Pop-Up Pilgrims Review
Two-dimensions and virtual reality may not sound like they naturally align, but it’s not that Pop-Up Pilgrims omits the third dimension entirely. You become the third dimension.
You control Floating Cloud God, a (seemingly) benevolent being from on high, rather than his loyal subjects on the ground. Floating Cloud God has the ability to inspire his acolytes to take a leap of faith in the direction of his choosing, allowing them to overcome obstacles otherwise impossible. Gaps in the ground have never been more dangerous!
Pop-Up Pilgrims originally asks one thing of you: grant the pilgrims safe passage by escorting them to the torii in order to recover some lost scrolls. Controls are simple to understand and feel great when properly utilized. A small(er) cloud acts as the centric cursor used to highlight activatable subjects. You can direct their trajectory in a small radius around them before flinging one off a cliff, and the left and right directional buttons make it easier to pinpoint a specific pilgrim in a cluster. The little guys and gals will continuously walk back and forth until you make them leap somewhere else…unless they run into an environmental trigger. Pilgrim-sized plants indicate that they’ll jump up or down to the next layer. Bridges can be turned on and off to connect more distant layers. Enemies are typically reserved to their static spot on the map, but they don’t need to move much in order to cause a ruckus among your disciples.
It’s all an incredibly simple set-up, but the game’s magic doesn’t come from its core mechanics, it comes from its visual depth. Screenshots do this game no justice. Not only does it boast an alluring art style with cute, chibi-like characters, it plays with perspective in a wild way.
Each layer of the ground pops forward as if you’re standing in front of a moving diorama. Switching between layers with the up and down buttons is met with a nice jiggle of the selected landscape, so you almost always have a solid grasp of your position on the field. Layers can hide collectible items and even entire platforms that are key to beating a level. Levels wrap around you, as well, but it never feels wholly encompassing. The area all around (and behind) you is a soft, faded color that changes depending on the level. While it’s nice to be able to focus on the game at hand, Pop-Up Pilgrims relishes in its ability to distract you while your pilgrims are running around untamed. It’s weird to see it just…stop.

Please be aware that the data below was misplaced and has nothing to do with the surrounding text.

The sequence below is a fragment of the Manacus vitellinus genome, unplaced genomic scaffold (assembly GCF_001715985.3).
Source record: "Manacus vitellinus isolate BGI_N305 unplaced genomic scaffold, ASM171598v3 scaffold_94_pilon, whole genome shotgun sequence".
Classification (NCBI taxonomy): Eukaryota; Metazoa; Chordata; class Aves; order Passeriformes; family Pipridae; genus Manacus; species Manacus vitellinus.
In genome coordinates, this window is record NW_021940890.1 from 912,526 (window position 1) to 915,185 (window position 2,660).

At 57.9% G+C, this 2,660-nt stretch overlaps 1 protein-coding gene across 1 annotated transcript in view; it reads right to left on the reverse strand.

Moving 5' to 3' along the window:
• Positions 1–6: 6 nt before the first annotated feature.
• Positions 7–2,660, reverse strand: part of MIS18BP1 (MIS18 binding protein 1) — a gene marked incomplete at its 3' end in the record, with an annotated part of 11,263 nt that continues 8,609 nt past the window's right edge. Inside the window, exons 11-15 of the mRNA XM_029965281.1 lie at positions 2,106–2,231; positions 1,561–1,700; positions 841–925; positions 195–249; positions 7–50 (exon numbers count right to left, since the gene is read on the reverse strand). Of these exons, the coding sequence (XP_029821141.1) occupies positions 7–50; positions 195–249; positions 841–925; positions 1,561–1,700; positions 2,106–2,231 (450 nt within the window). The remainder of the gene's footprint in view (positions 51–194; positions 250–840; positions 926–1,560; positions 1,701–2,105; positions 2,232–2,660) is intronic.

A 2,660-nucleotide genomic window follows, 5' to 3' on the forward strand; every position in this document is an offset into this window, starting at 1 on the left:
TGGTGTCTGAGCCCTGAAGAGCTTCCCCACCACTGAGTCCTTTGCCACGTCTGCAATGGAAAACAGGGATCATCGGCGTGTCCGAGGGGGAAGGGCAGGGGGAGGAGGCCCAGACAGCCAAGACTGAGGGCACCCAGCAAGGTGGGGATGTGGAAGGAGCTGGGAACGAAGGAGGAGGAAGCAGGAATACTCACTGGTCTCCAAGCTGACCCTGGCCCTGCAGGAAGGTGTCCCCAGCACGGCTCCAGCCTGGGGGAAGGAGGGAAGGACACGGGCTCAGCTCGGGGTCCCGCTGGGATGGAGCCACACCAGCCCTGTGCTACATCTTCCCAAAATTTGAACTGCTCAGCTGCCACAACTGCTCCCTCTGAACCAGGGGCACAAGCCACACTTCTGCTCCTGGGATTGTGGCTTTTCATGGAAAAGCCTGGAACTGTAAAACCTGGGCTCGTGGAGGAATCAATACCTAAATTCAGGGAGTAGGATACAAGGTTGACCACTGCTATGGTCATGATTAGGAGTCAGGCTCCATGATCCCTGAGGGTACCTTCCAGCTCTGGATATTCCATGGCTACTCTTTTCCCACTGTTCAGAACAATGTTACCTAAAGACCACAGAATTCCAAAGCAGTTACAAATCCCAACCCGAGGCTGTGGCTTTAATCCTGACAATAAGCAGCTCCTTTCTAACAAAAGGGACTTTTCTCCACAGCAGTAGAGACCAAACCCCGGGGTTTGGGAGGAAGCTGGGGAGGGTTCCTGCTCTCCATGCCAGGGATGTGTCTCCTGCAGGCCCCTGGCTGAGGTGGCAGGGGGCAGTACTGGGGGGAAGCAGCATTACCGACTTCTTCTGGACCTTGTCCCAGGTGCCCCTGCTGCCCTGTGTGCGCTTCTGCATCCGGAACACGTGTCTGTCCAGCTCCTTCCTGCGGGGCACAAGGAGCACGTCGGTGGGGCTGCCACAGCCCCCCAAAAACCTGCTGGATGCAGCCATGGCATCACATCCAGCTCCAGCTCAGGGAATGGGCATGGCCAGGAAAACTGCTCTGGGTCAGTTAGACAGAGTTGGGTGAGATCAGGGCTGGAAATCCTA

As Floating Cloud God, you can do more than just influence your followers to jump. Once certain conditions are met, like bringing a green sphere to a shrine, some hearts will fill the space underneath Floating Cloud God’s cloud. Holding R2 and hitting a directional button will place a jumping cloud on the ground, moving the first pilgrim that runs into it in the corresponding direction. Using this mechanic is damn near mandatory sometimes, especially when your pilgrims turn into an archer. Archers are buffed-up pilgrims that gain a ranged attack in exchange for a leap. Warriors run fast and leap farther while attacking any hostile in their path, but they can be a pain to direct. A clever use of god clouds can really get you out of a pickle, but many levels are left unchecked. Sometimes you gain way more hearts than you need, allowing you to freely subvert the natural obstacles painted by the environment. Boss fights require you to navigate the land while observing the enemy’s position, but manually positioning pilgrims removes most of the difficulty. However, if left unchecked, your pilgrims will be floating up to the sky as a ghost in no time.
In the same way, coins can be picked up and brought to a certain point (on the maps where coins are present, not always) for more pilgrims. There’s technically no limit to how many pilgrims you can have, so long as there are enough coins to pick them up, but they become superfluous later on in the game. Each pilgrim is worth 50 points, as is each shiny, golden, squid-looking item floating around the map. You only need eight pilgrims returned and eight golden collectibles to get a gold “perfect score” plaque at the end of a level, or 800 points total. 400 points is the minimum required to progress, which means you really only need to get one pilgrim safely through the level if you collect seven of the golden icons. This lack of weight given to the lives of pilgrims kind of flips the whole game on its head, but that aspect doesn’t start to show its prevalence until you get closer to the end of the game.
Pop-Up Pilgrims is far from a bad time. Its endearing cleverness is quick to establish itself, but it wears thin once design inconsistencies start to pop-up towards the end.
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